Bodenstown 2017: Advancing towards Irish Unity – in the United Irish tradition

“Every Irish citizen is entitled to a home, an education, comprehensive health care free at the point of delivery, and, equal pay for equal work.” – Declan Kearney.

“To break the connection with England…and to assert the independence of my country, these were my objects. To unite the whole people of Ireland… and to substitute the common name of Irishman, in place of Protestant, Catholic and dissenter, these were my means.” – Wolfe Tone.


This is the address by Declan Kearney at Bodenstown 2017: Advancing towards Irish Unity – in the United Irish tradition

This time 220 years ago Ireland was in the midst of dramatic political and revolutionary change.

It was described as ‘The time of the Hurry’ in the poem ‘The man from God knows where’ dedicated to Thomas Russell.

The United Irishmen were the engine of that change.

Declan Kearney, Sinn Féin National Chairperson.

They took their inspiration from the new democratic and egalitarian ideals of the American and French revolutions.

They were Republican separatists committed to the promotion of anti-sectarianism, fraternity and equality.

They forged alliances across Irish society and mounted an unprecedented military insurgency in every Province.

In my own county the United Irishmen took control of towns like Randalstown and Ballymena. Local United Irish leaders such as Henry Joy McCracken, Roddy McCorley and William Orr remain household names to this day.

Jemmy Hope “The Weaver” from Templepatrick and his farseeing revolutionary vision became an ideological reference point for Fintan Lawlor and later generations of Irish Revolutionaries.

These and others personified the central tenet of emergent Irish Republicanism – the unity of Protestant, Catholic and dissenter.

Wolfe Tone famously summarised the United Irish Republican programme:

To break the connection with England…and to assert the independence of my country, these were my objects. To unite the whole people of Ireland… and to substitute the common name of Irishman, in place of Protestant, Catholic and dissenter, these were my means.”

As modern day Irish Republicans in the tradition of Tone, we are dedicated to the establishment of a national Republic, built upon equality, fraternity, unity and reconciliation between all citizens in Ireland.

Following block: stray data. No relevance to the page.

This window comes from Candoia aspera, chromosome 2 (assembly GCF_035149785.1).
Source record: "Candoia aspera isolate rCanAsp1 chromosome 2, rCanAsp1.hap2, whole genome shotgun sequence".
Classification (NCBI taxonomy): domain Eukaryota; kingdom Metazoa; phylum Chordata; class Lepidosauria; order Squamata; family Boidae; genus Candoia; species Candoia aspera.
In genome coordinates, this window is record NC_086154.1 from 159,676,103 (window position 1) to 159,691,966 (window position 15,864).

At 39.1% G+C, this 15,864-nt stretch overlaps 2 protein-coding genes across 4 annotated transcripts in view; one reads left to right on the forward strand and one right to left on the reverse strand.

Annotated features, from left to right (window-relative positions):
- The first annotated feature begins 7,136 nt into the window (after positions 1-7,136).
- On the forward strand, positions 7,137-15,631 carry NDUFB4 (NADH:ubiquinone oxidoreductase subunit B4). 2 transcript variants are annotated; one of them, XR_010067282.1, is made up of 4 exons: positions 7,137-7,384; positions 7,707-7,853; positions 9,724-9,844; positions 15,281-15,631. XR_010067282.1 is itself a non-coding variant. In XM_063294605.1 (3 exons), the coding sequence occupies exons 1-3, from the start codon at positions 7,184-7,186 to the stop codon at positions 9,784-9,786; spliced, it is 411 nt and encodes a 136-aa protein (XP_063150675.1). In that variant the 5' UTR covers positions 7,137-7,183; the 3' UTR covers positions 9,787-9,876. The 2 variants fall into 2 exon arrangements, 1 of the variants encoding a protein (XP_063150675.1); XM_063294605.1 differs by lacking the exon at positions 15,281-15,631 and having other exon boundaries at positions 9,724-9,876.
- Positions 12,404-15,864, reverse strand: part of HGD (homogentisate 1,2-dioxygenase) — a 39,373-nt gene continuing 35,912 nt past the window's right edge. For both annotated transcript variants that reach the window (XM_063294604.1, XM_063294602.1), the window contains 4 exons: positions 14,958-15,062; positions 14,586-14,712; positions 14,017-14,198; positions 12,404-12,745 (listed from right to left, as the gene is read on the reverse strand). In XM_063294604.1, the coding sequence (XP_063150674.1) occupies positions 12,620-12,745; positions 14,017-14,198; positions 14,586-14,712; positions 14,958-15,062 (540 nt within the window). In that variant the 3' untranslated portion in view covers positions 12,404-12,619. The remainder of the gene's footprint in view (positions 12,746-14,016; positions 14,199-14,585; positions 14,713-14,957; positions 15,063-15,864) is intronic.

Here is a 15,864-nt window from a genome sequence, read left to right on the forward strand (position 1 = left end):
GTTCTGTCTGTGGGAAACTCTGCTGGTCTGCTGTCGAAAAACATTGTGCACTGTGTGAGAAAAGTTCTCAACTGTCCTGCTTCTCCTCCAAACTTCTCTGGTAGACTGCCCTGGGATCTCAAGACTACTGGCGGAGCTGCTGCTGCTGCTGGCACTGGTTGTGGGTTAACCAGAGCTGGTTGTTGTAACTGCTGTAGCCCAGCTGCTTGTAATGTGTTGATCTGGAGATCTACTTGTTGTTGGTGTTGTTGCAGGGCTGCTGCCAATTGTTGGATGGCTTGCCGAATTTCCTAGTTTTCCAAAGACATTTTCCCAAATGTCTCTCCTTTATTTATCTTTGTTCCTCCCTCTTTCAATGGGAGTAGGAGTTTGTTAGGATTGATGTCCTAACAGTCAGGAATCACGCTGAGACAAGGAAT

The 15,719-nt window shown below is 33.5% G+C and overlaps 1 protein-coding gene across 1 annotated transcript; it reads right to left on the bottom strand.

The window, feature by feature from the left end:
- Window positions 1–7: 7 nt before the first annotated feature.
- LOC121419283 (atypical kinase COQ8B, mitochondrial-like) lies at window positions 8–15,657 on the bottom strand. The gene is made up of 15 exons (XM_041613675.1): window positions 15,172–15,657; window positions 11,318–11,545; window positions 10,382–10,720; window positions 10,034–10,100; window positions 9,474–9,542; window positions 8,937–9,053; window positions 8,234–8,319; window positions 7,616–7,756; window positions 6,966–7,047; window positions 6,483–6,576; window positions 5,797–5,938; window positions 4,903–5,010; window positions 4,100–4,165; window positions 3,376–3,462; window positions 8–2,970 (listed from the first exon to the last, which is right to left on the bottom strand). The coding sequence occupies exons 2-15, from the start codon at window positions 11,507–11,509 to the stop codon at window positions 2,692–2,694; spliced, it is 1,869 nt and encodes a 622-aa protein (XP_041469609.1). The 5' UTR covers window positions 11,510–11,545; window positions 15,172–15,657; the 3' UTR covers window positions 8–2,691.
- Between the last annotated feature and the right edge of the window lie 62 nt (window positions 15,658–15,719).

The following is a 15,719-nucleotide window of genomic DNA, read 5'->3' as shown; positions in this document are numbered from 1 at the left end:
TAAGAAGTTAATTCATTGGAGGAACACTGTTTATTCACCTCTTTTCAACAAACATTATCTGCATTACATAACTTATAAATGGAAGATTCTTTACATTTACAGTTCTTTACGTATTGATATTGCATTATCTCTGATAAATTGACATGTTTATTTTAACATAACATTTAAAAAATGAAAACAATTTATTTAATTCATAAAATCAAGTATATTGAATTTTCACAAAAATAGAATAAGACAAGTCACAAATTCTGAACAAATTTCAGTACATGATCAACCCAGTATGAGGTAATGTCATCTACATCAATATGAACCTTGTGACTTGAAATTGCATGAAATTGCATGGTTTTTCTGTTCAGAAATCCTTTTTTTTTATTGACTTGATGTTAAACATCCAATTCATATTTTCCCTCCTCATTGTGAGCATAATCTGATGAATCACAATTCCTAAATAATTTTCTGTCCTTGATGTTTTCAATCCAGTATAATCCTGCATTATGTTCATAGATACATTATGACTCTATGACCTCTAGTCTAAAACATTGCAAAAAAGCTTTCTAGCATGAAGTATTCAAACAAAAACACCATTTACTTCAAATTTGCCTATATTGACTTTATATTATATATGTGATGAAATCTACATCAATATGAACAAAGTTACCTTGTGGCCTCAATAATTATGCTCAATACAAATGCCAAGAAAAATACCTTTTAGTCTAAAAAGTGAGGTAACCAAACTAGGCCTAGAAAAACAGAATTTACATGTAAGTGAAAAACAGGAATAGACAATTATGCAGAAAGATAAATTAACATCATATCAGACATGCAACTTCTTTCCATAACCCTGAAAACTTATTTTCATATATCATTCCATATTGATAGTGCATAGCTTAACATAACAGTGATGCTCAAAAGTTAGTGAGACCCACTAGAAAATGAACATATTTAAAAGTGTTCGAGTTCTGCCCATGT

Our primary aim is for an agreed, multicultural united Ireland, which celebrates diversity and equality, and shuns bigotry and discrimination.

Sinn Féin stands against all forms of sectarianism, racism, homophobia, sexism, and intolerance in society.

Today’s Ireland is one of huge social change and political realignment.

Partition continues to be the central fault line at the heart of Irish politics and society.

The imposition of the Brexit decision upon the people of the six counties has now magnified that fault line.

We are clear; Brexit is a by-product of partition and continued British jurisdiction in the North of our country.

It has now become a catalyst for a new realignment of politics in Ireland; in relations between this island and Britain: and, it is redefining politics in the British State and Europe itself.

Irish Unity has become central to the political discourse. 

Next Saturday in Belfast at the Waterfront our party will host a major national conference on Irish Unity to build on that discussion.

Many citizens are now looking beyond the Brexit fall out and towards new constitutional and political opportunities.

In the North, greater numbers of ordinary people are now more engaged with politics.

Young people have become increasingly politicised.

All that is reflected in the Assembly and General election results in March and just last week.

The election of 27 Sinn Féin MLA’s and 7 MPs with 239,000 votes is an historic high in electoral support for our party, and for progressive politics.

I want to thank every activist and supporter and all their families who contributed to these spectacular achievements; and also to all of our voters.